Log24

Friday, January 8, 2021

From the Finland Station

Filed under: General — m759 @ 3:25 AM

The title refers to the Steiner quadruple systems  in a 2005 thesis by
a Helsinki mathematician. See . . .

http://m759.net/wordpress/?tag=helsinki-math.

See as well “a million diamonds” and . . .

.

Tuesday, January 14, 2020

The Finland Station

Filed under: General — m759 @ 6:40 PM

In memory of a film director who reportedly died on Jan. 9 —

"Lenin . . . . was not the man for swans."

— Stevens, "Description Without Place"

Monday, May 14, 2018

To the Finland Station

Filed under: General — m759 @ 11:39 AM

See also Museum Quality (Jan. 13, 2014).

Sunday, January 12, 2020

Cross of the Stations

Filed under: General — Tags: — m759 @ 7:55 AM

From the previous post

" a single station point for naturalistic representation."

— S. Giedion, introduction to Language of Vision  by Gyorgy Kepes 

    Cf.   The Last Station,  not  The Finland Station.

Friday, November 14, 2008

Friday November 14, 2008

Filed under: General — Tags: — m759 @ 5:24 PM
Ballistics and Faith

From a review of José Saramago‘s new novel, Death With Interruptions:

“The church has never been asked to explain anything,” the cardinal assures the prime minister. “Our specialty, along with ballistics, has always been the neutralization of the overly curious mind through faith.”

Related material:

Sept. 7, 2006- Birthday of Elizabeth I
Sept. 7, 2007- Madeleine L’Engle is Dead
Sept. 7, 2008- From the Finland Station

For some mythology relevant to the first two of these three dates, see “Damnation Morning” and The Big Time. For some non-mythology related to ballistics, faith, and the third of these dates, see Rudy Ratzinger vs. Joseph Ratzinger.

As for the main character
  of Saramago’s novel…

V. is whatever lights you to
 the end of the street
:
 she is also the dark annihilation
 waiting at the end of the street.”

— Tony Tanner, page 36,
 “V. and V-2,” in
 Pynchon: A Collection
 of Critical Essays.
 Ed. Edward Mendelson.
 Englewood Cliffs, N. J.:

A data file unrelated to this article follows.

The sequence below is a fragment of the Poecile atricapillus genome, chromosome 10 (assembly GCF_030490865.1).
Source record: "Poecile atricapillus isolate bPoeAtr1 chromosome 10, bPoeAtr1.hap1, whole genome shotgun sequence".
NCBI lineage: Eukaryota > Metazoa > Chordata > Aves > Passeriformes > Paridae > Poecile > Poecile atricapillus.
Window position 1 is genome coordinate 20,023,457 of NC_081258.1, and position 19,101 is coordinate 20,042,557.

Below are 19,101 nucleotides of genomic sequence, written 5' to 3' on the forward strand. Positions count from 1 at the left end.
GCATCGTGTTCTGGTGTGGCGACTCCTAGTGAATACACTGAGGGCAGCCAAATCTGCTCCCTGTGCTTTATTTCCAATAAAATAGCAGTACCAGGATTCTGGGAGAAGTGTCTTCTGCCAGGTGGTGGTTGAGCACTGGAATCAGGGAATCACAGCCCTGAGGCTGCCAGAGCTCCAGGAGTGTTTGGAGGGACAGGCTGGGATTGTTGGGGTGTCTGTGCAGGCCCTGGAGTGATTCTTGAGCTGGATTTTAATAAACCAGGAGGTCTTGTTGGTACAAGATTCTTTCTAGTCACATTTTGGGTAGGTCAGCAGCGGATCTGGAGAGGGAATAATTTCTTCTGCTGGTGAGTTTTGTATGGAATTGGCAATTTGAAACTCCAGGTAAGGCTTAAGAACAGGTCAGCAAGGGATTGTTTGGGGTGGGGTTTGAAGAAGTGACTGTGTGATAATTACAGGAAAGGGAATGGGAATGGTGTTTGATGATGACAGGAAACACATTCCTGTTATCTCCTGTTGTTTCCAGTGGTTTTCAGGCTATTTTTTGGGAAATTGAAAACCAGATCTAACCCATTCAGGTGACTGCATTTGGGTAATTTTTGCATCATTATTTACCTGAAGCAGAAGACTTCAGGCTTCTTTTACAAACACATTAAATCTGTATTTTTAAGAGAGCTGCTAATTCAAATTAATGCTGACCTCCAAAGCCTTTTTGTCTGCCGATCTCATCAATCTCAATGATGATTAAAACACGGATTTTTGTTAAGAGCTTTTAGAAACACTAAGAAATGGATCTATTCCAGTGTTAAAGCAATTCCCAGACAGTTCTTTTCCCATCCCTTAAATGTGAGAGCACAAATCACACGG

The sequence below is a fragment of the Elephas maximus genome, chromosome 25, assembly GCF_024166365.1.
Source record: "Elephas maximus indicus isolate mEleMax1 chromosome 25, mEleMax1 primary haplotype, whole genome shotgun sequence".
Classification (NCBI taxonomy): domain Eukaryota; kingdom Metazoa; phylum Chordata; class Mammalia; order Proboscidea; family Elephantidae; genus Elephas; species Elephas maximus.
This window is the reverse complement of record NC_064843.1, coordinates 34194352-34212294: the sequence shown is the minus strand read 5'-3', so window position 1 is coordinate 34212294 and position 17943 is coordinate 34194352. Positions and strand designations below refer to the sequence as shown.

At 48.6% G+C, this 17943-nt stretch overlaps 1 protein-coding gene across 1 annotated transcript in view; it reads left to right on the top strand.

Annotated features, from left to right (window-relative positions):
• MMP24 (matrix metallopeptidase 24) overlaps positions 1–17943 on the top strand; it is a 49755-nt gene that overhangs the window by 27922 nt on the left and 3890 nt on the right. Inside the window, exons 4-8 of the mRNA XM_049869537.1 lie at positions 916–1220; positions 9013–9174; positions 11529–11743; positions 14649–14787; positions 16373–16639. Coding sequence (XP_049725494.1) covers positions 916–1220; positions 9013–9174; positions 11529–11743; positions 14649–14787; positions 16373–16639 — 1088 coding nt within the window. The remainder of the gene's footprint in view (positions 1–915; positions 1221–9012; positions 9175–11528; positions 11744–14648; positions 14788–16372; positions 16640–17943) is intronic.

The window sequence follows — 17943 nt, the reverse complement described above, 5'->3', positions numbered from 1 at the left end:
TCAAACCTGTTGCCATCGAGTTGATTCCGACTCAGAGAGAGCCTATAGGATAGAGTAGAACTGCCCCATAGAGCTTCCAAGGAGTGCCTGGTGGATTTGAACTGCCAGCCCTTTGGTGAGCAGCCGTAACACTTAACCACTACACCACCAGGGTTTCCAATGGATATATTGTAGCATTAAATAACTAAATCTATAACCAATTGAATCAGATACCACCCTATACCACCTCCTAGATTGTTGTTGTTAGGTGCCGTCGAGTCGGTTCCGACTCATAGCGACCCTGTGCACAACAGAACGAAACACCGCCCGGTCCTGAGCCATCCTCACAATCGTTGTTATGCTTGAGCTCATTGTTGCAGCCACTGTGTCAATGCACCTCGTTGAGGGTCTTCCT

Prentice-Hall, 1978. 16-55.

Happy birthday,
Olga Kurylenko.

Sunday, September 7, 2008

Sunday September 7, 2008

Filed under: General — m759 @ 6:23 PM
From the
Finland Station

For C. Sheridan Murphy,
   Radcliffe ’65…

A footprint from Finland:

Finland
MSIE
/72725902/ google.fi 9/7/2008/
1:59 PM
The entry it leads to:

Gravity's Rainbow, Illustrated: Rainbow's End

Related material:

A eulogy for the late
editor Robert Giroux:

“How many masterpieces Mr. Giroux discovered will be for the future to decide. As he himself insisted, it can take decades for a book to become a classic. Still, one of the first books he edited is now on any list of the century’s best: To the Finland Station, Edmund Wilson’s 1940 masterwork on the rise of socialist thinking. Mr. Giroux judged the manuscript to be nearly flawless.”

Wednesday, March 19, 2003

Wednesday March 19, 2003

Filed under: General,Geometry — m759 @ 4:04 AM


Aptheker

  A Look at the Rat

In memory of Herbert Aptheker, theoretician of the American Communist Party, who died on St. Patrick’s Day, 2003 —

From The New Yorker, issue dated March 24, 2003, Louis Menand on Edmund Wilson’s To the Finland Station:

“Wilson did know what was going on in the Soviet Union in the nineteen-thirties, as his pages on Stalin in To the Finland Station make clear. The problem wasn’t with Stalin; the problem was with Lenin, the book’s ideal type of the intellectual as man of action. Wilson admitted that he had relied on publications controlled by the Party for his portrait of Lenin. (Critical accounts were available; for example, the English translation of the émigré Mark Landau-Aldanov’s Lenin was published, by Dutton, in 1922.) Lenin could create an impression of selfless humanitarianism; he was also a savage and ruthless politician—a ‘pail of milk of human kindness with a dead rat at the bottom,’ as Vladimir Nabokov put it to Wilson in 1940, after reading To the Finland Station.  In the introduction to the 1972 edition, Wilson provided a look at the rat. He did not go on to explain in that introduction that the most notorious features of Stalin’s regime—the use of terror, the show trials, and the concentration camps—had all been inaugurated by Lenin. To the Finland Station begins with Napoleon’s betrayal of the principles of the French Revolution; it should have ended with Lenin’s betrayal of European socialism.” 

From Herbert Aptheker, “More Comments on Howard Fast“:

“We observe that in the list of teachers whom Howard Fast names as most influential in his own life there occur the names of fourteen individuals from Jefferson to Bernard Shaw, Upton Sinclair to Marx, Douglass to Engels, but there is no room for Lenin.
   He is, I think, an important teacher, too; indeed, in my view, Lenin is the greatest figure in the whole galaxy of world revolutionary leaders. He is, certainly, the greatest analyzer of and fighter against imperialism.”

For more on Howard Fast, see my entry
“Death Knell” of March 13, 2003

For a look at the pail of milk, see
the New Yorker cover in Geometry for Jews.

For a more cheerful look at geometry
on this St. Joseph’s Day, see
Harry J. Smith’s

Tesseract Site.

“There is such a thing as a tesseract.”
A Wrinkle in Time

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